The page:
Knight Terrors: Poison Ivy #2 is published by DC Comics, written by G. Willow Wilson, pencils by Atagun Ilhan, inks by Mark Morales, colors by Arif Prianto, and letters by Hassan Otsmane-Elhaou. This is part of the Knight Terrors event. Poison Ivy’s perfect world starts showing imperfections, and it can all come crashing down.
At first glance, this tie-in shouldn’t have some of the most insidious pieces of horror within it, and yet it does. The plot is beautifully haunting. That perception of the charming, quaint cul-de-sac has mostly faded, with the book claustrophobic and haunting. And yet a small detail flicks the switch for Ivy and brings her to her senses. The whole comic feels like a freaky nightmare, understanding and channeling the event superbly. There aren’t major surprises, but the book keeps the tension high the whole time, making it impossible to look away.
The characters and the dialogue in Knight Terrors: Poison Ivy #2 are fascinating, as 90% of them aren’t real. At its core is Ivy, literally surrounded by intrusive and noisy voices. Each one is trying to manipulate and persuade, just seconds away from being nasty. It uses Harley and Ivy’s love for each other as the book’s heart. I love the intimacy of the relationship and how that is used to torment Ivy, making it more painful to read. Also in the little town of nightmares is Janet, a supporting character from Ivy’s ongoing series. Her being ordinary and out of the loop when it comes to superheroes helps her be that beacon for Ivy, although she struggles with the fear that the landscape imposes on her. I felt worse for Janet as it isn’t even her dream that she is forced to fight her way out of.
As great as the writing is, the art truly makes this issue the frantic, terrifying comic it is. Five Nights at Freddy’s was brought up in the review for the previous chapter, and that style is intensified here. The faces and the proportions are even bigger and more extreme, with eyes and mouths that teeter between furious snarls and adoring grins. At the start of the issue, Ivy looks the same as Ivy, indicating that she has submitted. But as she rebels, the faces twist and lose their niceness. These faces also get bigger, the close-ups tighter to them. It pens Ivy and Janet in and makes the book uncomfortable. The line weights are incredibly thick, further taking up space. It’s a style that changes, best represented when the scene changes to show Janet. For a page or two, the lines get smaller, and it gets easier to breathe. It’s a short break before the freaky, glassy-eyed monsters start imposing themselves again. And above all of it, in this devilish toy-town, is the Sun with Insomnia’s face etched in, showing that he is watching over it all.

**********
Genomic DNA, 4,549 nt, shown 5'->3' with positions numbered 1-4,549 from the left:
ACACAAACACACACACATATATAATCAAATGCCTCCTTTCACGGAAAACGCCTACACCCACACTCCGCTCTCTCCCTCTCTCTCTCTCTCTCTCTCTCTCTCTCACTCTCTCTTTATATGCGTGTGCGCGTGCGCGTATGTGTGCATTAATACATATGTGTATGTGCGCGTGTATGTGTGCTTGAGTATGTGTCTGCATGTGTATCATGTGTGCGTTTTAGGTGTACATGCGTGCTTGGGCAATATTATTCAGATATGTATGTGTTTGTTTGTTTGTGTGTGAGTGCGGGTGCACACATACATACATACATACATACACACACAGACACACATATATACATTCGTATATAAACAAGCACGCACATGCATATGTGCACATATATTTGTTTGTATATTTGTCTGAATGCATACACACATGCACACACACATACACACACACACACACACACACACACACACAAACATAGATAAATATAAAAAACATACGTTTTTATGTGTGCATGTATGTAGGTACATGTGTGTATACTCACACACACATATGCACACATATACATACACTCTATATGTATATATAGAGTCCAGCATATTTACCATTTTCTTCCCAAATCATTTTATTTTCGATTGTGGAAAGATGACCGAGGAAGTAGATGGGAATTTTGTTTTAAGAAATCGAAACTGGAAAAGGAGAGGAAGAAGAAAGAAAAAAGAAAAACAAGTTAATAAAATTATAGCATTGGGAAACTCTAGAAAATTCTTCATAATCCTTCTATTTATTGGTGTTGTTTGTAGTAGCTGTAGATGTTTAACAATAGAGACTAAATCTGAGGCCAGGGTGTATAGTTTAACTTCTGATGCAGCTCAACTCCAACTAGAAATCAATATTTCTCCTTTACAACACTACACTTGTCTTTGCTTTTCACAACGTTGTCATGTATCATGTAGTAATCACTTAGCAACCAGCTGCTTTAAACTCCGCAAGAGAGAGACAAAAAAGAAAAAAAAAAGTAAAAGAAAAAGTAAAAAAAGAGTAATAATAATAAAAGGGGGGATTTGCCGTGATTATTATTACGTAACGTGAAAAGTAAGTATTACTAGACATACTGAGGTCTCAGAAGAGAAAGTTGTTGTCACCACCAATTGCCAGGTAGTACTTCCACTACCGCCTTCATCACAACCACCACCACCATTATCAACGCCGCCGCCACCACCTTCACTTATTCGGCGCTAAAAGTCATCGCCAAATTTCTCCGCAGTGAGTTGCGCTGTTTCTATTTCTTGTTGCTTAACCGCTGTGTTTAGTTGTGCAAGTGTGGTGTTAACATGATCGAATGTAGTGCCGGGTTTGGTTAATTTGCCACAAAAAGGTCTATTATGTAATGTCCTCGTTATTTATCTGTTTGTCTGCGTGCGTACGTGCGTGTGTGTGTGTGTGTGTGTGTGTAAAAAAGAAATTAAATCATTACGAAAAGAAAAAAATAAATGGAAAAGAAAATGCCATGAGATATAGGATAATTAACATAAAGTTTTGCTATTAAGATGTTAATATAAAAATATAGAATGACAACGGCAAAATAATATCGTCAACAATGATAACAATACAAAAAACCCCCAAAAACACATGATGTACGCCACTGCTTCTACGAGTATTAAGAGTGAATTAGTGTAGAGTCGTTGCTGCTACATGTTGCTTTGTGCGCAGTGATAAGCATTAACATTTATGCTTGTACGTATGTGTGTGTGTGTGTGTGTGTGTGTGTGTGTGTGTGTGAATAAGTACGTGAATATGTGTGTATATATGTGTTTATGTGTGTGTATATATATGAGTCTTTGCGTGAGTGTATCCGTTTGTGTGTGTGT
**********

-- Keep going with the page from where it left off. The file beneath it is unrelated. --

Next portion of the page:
The colors are awesome. The vibrancy and rich shades of the parts where Ivy is held are brilliant for a purpose, trying to generate the faux-positivity. But then, with Janet locked in her basement, it’s dark and grimy. Because those tones aren’t needed with her, she is just an enemy, an intruder. The colors don’t need to be wasted on her. The lettering is terrific, going through the same changes in size that the art does.
Knight Terrors: Poison Ivy #2 is a confined, claustrophobic comic. The town’s open space is replaced with a few homes and much bigger enemies, making the book an anxiety-causing masterpiece. Every page is unsettling, twisting faces and contorting Ivy further into a corner. It’s noisy, intrusive, and dramatic, building to a warranted and rewarding ending.
Knight Terrors: Poison Ivy #2
Knight Terrors: Poison Ivy #2 is a confined, claustrophobic comic. The town’s open space is replaced with a few homes and much bigger enemies, making the book an anxiety-causing masterpiece.